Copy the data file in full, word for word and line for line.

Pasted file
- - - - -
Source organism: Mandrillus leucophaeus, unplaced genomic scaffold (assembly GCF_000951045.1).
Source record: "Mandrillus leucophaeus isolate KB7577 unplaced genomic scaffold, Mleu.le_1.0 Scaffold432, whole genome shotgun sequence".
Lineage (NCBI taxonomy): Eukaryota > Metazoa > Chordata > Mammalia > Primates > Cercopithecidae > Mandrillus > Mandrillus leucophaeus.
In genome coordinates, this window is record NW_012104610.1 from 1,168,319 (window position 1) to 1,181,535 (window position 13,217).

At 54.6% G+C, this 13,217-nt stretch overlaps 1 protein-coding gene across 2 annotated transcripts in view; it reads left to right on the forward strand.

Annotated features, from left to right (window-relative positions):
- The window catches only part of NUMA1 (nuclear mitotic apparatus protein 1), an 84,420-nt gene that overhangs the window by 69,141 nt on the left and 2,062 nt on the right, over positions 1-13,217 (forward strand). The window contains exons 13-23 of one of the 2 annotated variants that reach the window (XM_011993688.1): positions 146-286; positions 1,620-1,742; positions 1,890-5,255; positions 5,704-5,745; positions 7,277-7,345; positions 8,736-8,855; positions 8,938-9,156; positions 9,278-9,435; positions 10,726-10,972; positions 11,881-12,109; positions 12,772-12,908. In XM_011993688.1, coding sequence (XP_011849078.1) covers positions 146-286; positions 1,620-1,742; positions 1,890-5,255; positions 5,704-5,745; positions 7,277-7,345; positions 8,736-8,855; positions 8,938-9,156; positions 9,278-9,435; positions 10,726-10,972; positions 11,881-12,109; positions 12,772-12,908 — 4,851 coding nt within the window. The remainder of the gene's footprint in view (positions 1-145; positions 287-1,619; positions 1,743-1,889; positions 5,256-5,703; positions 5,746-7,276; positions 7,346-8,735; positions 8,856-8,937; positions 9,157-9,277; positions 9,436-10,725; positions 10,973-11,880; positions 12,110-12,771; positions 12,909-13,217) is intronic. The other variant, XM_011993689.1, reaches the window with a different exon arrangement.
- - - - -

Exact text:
Source organism: Mandrillus leucophaeus, unplaced genomic scaffold (assembly GCF_000951045.1).
Source record: "Mandrillus leucophaeus isolate KB7577 unplaced genomic scaffold, Mleu.le_1.0 Scaffold432, whole genome shotgun sequence".
Lineage (NCBI taxonomy): Eukaryota > Metazoa > Chordata > Mammalia > Primates > Cercopithecidae > Mandrillus > Mandrillus leucophaeus.
In genome coordinates, this window is record NW_012104610.1 from 1,168,319 (window position 1) to 1,181,535 (window position 13,217).

At 54.6% G+C, this 13,217-nt stretch overlaps 1 protein-coding gene across 2 annotated transcripts in view; it reads left to right on the forward strand.

Annotated features, from left to right (window-relative positions):
- The window catches only part of NUMA1 (nuclear mitotic apparatus protein 1), an 84,420-nt gene that overhangs the window by 69,141 nt on the left and 2,062 nt on the right, over positions 1-13,217 (forward strand). The window contains exons 13-23 of one of the 2 annotated variants that reach the window (XM_011993688.1): positions 146-286; positions 1,620-1,742; positions 1,890-5,255; positions 5,704-5,745; positions 7,277-7,345; positions 8,736-8,855; positions 8,938-9,156; positions 9,278-9,435; positions 10,726-10,972; positions 11,881-12,109; positions 12,772-12,908. In XM_011993688.1, coding sequence (XP_011849078.1) covers positions 146-286; positions 1,620-1,742; positions 1,890-5,255; positions 5,704-5,745; positions 7,277-7,345; positions 8,736-8,855; positions 8,938-9,156; positions 9,278-9,435; positions 10,726-10,972; positions 11,881-12,109; positions 12,772-12,908 — 4,851 coding nt within the window. The remainder of the gene's footprint in view (positions 1-145; positions 287-1,619; positions 1,743-1,889; positions 5,256-5,703; positions 5,746-7,276; positions 7,346-8,735; positions 8,856-8,937; positions 9,157-9,277; positions 9,436-10,725; positions 10,973-11,880; positions 12,110-12,771; positions 12,909-13,217) is intronic. The other variant, XM_011993689.1, reaches the window with a different exon arrangement.